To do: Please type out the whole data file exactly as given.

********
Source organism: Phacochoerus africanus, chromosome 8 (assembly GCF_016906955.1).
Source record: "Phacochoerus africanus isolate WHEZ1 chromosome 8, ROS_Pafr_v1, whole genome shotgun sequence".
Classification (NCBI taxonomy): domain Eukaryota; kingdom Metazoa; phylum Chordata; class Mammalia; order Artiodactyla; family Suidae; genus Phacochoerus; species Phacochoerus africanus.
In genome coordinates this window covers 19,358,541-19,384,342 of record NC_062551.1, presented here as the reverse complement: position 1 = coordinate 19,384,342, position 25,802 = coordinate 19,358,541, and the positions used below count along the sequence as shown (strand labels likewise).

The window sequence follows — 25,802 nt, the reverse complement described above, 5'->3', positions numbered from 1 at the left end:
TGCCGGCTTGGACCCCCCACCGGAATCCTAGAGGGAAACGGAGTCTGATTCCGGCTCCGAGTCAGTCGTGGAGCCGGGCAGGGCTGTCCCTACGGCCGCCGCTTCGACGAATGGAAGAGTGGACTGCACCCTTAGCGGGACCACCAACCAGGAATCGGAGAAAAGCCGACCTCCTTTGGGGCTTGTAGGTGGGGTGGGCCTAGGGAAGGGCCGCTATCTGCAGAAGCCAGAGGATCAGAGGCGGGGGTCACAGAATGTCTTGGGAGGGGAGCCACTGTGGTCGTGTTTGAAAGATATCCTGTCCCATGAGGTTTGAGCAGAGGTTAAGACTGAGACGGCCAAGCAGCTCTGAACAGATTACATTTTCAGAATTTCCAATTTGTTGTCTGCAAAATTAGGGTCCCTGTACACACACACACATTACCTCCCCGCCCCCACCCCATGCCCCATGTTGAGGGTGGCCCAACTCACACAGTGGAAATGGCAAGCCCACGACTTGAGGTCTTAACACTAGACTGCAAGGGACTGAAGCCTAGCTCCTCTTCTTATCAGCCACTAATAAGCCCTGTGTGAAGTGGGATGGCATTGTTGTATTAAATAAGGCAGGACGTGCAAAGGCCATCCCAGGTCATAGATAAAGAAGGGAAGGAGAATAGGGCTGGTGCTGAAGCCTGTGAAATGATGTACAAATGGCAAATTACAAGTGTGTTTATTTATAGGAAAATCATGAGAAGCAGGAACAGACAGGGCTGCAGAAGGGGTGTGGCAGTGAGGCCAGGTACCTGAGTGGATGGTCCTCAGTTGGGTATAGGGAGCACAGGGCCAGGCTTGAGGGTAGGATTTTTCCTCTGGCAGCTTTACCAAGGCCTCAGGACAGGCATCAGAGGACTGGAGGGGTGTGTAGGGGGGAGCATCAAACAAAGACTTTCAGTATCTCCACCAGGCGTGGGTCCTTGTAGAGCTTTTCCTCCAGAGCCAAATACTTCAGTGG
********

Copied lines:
Source organism: Phacochoerus africanus, chromosome 8 (assembly GCF_016906955.1).
Source record: "Phacochoerus africanus isolate WHEZ1 chromosome 8, ROS_Pafr_v1, whole genome shotgun sequence".
Classification (NCBI taxonomy): domain Eukaryota; kingdom Metazoa; phylum Chordata; class Mammalia; order Artiodactyla; family Suidae; genus Phacochoerus; species Phacochoerus africanus.
In genome coordinates this window covers 19,358,541-19,384,342 of record NC_062551.1, presented here as the reverse complement: position 1 = coordinate 19,384,342, position 25,802 = coordinate 19,358,541, and the positions used below count along the sequence as shown (strand labels likewise).

The window sequence follows — 25,802 nt, the reverse complement described above, 5'->3', positions numbered from 1 at the left end:
TGCCGGCTTGGACCCCCCACCGGAATCCTAGAGGGAAACGGAGTCTGATTCCGGCTCCGAGTCAGTCGTGGAGCCGGGCAGGGCTGTCCCTACGGCCGCCGCTTCGACGAATGGAAGAGTGGACTGCACCCTTAGCGGGACCACCAACCAGGAATCGGAGAAAAGCCGACCTCCTTTGGGGCTTGTAGGTGGGGTGGGCCTAGGGAAGGGCCGCTATCTGCAGAAGCCAGAGGATCAGAGGCGGGGGTCACAGAATGTCTTGGGAGGGGAGCCACTGTGGTCGTGTTTGAAAGATATCCTGTCCCATGAGGTTTGAGCAGAGGTTAAGACTGAGACGGCCAAGCAGCTCTGAACAGATTACATTTTCAGAATTTCCAATTTGTTGTCTGCAAAATTAGGGTCCCTGTACACACACACACATTACCTCCCCGCCCCCACCCCATGCCCCATGTTGAGGGTGGCCCAACTCACACAGTGGAAATGGCAAGCCCACGACTTGAGGTCTTAACACTAGACTGCAAGGGACTGAAGCCTAGCTCCTCTTCTTATCAGCCACTAATAAGCCCTGTGTGAAGTGGGATGGCATTGTTGTATTAAATAAGGCAGGACGTGCAAAGGCCATCCCAGGTCATAGATAAAGAAGGGAAGGAGAATAGGGCTGGTGCTGAAGCCTGTGAAATGATGTACAAATGGCAAATTACAAGTGTGTTTATTTATAGGAAAATCATGAGAAGCAGGAACAGACAGGGCTGCAGAAGGGGTGTGGCAGTGAGGCCAGGTACCTGAGTGGATGGTCCTCAGTTGGGTATAGGGAGCACAGGGCCAGGCTTGAGGGTAGGATTTTTCCTCTGGCAGCTTTACCAAGGCCTCAGGACAGGCATCAGAGGACTGGAGGGGTGTGTAGGGGGGAGCATCAAACAAAGACTTTCAGTATCTCCACCAGGCGTGGGTCCTTGTAGAGCTTTTCCTCCAGAGCCAAATACTTCAGTGG